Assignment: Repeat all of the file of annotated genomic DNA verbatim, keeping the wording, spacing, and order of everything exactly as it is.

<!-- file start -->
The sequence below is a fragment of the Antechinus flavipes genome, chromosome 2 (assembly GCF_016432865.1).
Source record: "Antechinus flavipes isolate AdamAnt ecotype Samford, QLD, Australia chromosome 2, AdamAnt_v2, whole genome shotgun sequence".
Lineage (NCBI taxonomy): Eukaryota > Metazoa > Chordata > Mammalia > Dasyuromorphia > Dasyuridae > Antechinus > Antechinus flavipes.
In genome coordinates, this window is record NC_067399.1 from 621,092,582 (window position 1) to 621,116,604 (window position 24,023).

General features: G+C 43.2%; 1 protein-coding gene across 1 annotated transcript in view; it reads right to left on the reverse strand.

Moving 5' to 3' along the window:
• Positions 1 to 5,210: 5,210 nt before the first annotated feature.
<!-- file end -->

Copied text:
The sequence below is a fragment of the Antechinus flavipes genome, chromosome 2 (assembly GCF_016432865.1).
Source record: "Antechinus flavipes isolate AdamAnt ecotype Samford, QLD, Australia chromosome 2, AdamAnt_v2, whole genome shotgun sequence".
Lineage (NCBI taxonomy): Eukaryota > Metazoa > Chordata > Mammalia > Dasyuromorphia > Dasyuridae > Antechinus > Antechinus flavipes.
In genome coordinates, this window is record NC_067399.1 from 621,092,582 (window position 1) to 621,116,604 (window position 24,023).

General features: G+C 43.2%; 1 protein-coding gene across 1 annotated transcript in view; it reads right to left on the reverse strand.

Moving 5' to 3' along the window:
• Positions 1 to 5,210: 5,210 nt before the first annotated feature.